If you're looking for a great way to document your adventures, you can't go wrong with a GoPro. But, capturing footage of your exploits is only half the fun. To relive and share those incredible moments with your loved ones, you need to edit your videos. With so many video editing software options, which one should you choose? More importantly, which laptop would give you the best experience for GoPro video editing?
As someone who has been editing GoPro footage for years, I understand your pain. But don't worry, because in this guide, we'll go over all the specs and requirements necessary to choose the best laptop for GoPro video editing. We'll look at various laptops and their specs to make sure you can get the job done without any lag or stuttering. And yes, it doesn't matter whether you're a beginner or a pro, we've got you covered. So without further ado, let's dive in!
The best processor for Go Pro video editing in 2022
It's now been almost a year since Apple's M1 system-on-chip module hit the market, and AMD has managed to capture a sizable chunk of the CPU market with its 6th generation Ryzen processors. However, Intel's 13th-gen processors are still yet to reach laptops; their latest model is the 12th generation. Both Apple and Intel have adopted the hybrid performance/efficiency core design (based on big.LITTLE). This means that while they offer excellent single-core performance, you're not going to get top of the line multi-core performance; this makes them a good choice if you need a laptop with good battery life.
When you're looking for the best possible processor for Go Pro video editing, it's important to keep in mind that you'll be dealing with 4K footage at least. If you need to edit footage shot at 4K 120 FPS, you'll need to go beyond a mid-range processor and look at more powerful hardware. If you want top of the line performance, you should look for an Apple M1 Pro or an H-series processor from AMD or Intel. Keep in mind though, that higher-end processors will produce more heat and require more cooling, so be sure to get a laptop that has good cooling if you go down this route.
To determine which processor is best for video editing, benchmarking is a must. We recommend using Cinebench R23 as it's one of the most popular benchmarks when comparing general performance. Media Encoder benchmark scores are also useful, though they might not give you an accurate picture due to Intel Quick Sync being used in certain scenarios.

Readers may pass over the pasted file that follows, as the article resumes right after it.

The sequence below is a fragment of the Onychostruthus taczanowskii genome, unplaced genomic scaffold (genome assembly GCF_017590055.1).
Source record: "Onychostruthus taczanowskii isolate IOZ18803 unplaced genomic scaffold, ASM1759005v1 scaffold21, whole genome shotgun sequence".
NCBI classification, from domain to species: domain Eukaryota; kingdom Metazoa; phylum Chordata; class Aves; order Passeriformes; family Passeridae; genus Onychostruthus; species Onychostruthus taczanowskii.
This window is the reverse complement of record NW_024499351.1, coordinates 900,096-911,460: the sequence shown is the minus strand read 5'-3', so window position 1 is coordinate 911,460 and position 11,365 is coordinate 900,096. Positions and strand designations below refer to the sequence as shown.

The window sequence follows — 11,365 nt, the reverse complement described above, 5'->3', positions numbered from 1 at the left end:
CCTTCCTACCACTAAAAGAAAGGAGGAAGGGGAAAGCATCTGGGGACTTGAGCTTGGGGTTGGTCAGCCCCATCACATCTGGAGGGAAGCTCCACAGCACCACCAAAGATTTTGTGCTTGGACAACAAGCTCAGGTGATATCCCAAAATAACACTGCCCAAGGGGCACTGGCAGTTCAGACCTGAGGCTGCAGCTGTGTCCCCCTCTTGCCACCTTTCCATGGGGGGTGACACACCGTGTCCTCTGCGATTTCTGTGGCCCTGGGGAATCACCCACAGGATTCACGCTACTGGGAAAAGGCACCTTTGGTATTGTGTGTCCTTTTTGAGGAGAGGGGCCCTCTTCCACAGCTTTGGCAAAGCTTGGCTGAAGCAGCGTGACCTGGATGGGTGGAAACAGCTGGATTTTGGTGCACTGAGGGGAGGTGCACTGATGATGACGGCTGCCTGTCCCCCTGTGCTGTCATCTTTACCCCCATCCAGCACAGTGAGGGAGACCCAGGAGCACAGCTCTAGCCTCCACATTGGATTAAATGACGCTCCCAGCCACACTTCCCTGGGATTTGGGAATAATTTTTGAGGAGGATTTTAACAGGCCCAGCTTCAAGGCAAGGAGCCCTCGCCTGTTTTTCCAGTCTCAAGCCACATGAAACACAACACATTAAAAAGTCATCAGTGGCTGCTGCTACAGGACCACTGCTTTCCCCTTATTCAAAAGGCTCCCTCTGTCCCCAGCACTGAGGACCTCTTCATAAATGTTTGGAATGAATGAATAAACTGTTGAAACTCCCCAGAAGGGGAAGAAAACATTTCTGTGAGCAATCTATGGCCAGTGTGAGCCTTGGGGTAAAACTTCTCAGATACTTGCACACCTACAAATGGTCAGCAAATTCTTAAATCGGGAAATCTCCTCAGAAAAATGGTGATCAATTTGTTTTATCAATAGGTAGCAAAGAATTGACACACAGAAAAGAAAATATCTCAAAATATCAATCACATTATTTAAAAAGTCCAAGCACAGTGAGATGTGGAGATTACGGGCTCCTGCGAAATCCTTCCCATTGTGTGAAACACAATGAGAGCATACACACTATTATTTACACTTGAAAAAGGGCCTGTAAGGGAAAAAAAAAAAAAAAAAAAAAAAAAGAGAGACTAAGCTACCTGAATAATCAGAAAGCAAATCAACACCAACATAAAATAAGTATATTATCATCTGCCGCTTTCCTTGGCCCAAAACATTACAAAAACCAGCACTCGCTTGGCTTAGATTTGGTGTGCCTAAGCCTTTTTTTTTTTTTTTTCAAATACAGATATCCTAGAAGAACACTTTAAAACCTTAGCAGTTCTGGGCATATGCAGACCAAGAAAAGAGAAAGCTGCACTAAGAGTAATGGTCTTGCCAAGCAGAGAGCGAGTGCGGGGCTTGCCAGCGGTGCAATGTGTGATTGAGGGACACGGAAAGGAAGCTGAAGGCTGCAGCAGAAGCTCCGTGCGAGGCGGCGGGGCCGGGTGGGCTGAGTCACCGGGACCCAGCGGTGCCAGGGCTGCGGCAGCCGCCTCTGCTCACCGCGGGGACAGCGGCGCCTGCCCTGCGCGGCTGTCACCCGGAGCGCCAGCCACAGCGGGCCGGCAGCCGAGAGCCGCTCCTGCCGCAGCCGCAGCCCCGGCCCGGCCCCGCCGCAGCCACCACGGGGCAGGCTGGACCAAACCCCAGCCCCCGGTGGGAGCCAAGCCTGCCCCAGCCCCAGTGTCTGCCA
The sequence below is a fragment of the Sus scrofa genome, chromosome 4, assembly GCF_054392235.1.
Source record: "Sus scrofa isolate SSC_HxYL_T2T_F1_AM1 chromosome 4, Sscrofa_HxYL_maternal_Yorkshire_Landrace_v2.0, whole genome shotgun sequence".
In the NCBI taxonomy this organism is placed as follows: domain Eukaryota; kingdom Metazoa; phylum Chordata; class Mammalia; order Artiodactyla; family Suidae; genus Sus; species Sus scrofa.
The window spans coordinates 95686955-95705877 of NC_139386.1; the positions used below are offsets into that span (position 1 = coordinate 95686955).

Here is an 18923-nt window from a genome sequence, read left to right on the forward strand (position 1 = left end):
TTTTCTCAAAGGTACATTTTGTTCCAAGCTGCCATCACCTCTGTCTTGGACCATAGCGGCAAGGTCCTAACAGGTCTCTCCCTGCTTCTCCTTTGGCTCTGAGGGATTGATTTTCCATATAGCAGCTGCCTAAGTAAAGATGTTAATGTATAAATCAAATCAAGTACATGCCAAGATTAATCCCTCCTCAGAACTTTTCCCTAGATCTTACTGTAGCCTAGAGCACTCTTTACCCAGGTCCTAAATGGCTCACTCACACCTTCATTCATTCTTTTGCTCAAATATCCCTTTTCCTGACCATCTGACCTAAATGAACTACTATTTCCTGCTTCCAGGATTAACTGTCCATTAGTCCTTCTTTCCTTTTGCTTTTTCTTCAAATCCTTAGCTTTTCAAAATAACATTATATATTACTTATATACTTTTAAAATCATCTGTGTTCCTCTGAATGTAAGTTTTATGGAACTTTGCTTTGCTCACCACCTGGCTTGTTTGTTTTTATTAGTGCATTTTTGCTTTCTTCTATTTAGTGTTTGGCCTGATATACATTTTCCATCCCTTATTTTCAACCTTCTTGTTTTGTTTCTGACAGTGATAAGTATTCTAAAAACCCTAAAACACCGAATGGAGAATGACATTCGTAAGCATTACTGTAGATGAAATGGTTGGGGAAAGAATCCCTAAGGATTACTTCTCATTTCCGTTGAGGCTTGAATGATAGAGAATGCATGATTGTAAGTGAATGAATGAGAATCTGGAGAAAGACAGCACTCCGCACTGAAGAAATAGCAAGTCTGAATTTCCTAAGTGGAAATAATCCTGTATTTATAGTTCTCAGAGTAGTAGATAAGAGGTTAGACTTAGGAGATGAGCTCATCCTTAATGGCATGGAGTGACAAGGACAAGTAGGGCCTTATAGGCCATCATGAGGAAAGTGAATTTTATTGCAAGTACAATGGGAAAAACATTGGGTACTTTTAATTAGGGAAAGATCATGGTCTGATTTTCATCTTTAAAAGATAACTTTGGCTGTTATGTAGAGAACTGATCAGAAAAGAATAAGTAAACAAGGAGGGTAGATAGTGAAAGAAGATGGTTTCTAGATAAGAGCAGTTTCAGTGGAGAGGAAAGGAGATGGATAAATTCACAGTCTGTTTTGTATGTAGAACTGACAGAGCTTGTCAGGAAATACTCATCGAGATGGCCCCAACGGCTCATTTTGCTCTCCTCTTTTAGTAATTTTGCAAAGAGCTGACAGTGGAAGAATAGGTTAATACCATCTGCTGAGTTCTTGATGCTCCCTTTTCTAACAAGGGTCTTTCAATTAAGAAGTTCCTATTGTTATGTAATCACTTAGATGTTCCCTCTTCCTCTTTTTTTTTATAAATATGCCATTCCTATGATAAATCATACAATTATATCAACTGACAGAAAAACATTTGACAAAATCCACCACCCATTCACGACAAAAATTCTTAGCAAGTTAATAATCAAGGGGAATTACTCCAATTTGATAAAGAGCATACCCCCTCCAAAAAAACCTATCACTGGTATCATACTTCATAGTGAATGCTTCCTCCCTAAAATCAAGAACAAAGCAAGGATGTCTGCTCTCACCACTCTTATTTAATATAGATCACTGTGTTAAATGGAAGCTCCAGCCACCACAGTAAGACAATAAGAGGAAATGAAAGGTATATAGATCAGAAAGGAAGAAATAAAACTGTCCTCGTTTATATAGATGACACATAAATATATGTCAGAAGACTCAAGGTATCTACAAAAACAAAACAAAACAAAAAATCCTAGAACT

Now, let's take a look at what to expect from different price ranges. If you want to go as low as possible, you can get a decent processor for around $300. At this price range, we recommend either an Intel i5-1240P or a Ryzen 5 6600U. If you're looking for something more powerful, we suggest considering an Intel i7-12650H or a Ryzen 7 6800H; this should be enough for editing standard 4K footage without any issues. For those looking for the very best performance, Intel's i9-12900H and AMD's Ryzen 9 6900HX are the way to go; however, these are on the pricey side.
To sum it up, if you're looking for a processor for Go Pro video editing, there's no one-size-fits-all answer. However, with some benchmarking and careful consideration of your needs and budget, you can find the right processor that will allow you to edit your videos with ease.
Picking a good graphics
With the ever-evolving GPU market, it can be difficult to decide on the right laptop Graphics card for Go Pro video editing. With Nvidia dominating the market, the RTX 30 series is the current standard for laptop GPUs, with the 40 series due to hit the market in 2023. Desktop GPUs are now more power-hungry and that gap has widened in recent years, but Nvidia's Max-Q label has been discontinued and power consumption is now determined by the laptop manufacturer.
Integrated graphics chips should only be used for hobbyist editing and anyone looking for professional options should get a dedicated GPU. Video editing applications heavily depend on a dedicated graphics card and thus a dedicated chip is practically mandatory for PC laptops. To decide on the best GPU specs, look at the laptop's model name and its benchmark scores in 3DMark and encoding/decoding times with various codecs such as H.264, H.265 and AV1.
When shopping for a laptop, consider the budget constraints – gaming laptops tend to be pricier with weaker CPU/GPU combos but offer better components if you're willing to spend more money. To help you decide on the right GPU for Go Pro video editing, we've put together a table of recommended GPUs with their median/average laptop prices based on PCMark benchmark scores.
Minimum: RTX 3060
Recommended: RTX 3070; RX 6800M
High-end: RTX 3080
|GPU||PCMark 10 Score (points)||Average Laptop Price|
How to choose the right memory for Go Pro video editing?
The minimum amount of RAM you should look for when buying a laptop for video editing is 16 GB, but for professional work 24 GB or more is recommended. For extremely demanding projects, such as those requiring 8K RAW files with deep color depth, you might want to look for laptops with 32 GB or more of RAM.
At the moment, laptops come with DDR4 or DDR5 RAM. While DDR5 RAM offers a slight performance boost over DDR4, it is still quite expensive and not worth the extra cost unless you are dealing with 4K footage regularly. If that's not the case, then the extra cost of DDR5 isn't really worth it – stick to DDR4.
To help you decide on the amount of RAM you need, here is a table that lists the recommended RAM amounts based on laptop price range:
|Price range||Recommended RAM|
Deciding on a storage
The storage market has changed significantly in the past couple of years. Gone are the days of HDDs and even SATA SSDs – nowadays, PCIe M.2 (usually NVMe) SSDs are the standard. Most budget laptops (<$900) come with 500 GB of storage, while mid-range ones will usually offer 1 TB and high-end ones (~$2k+) usually feature 2 TB.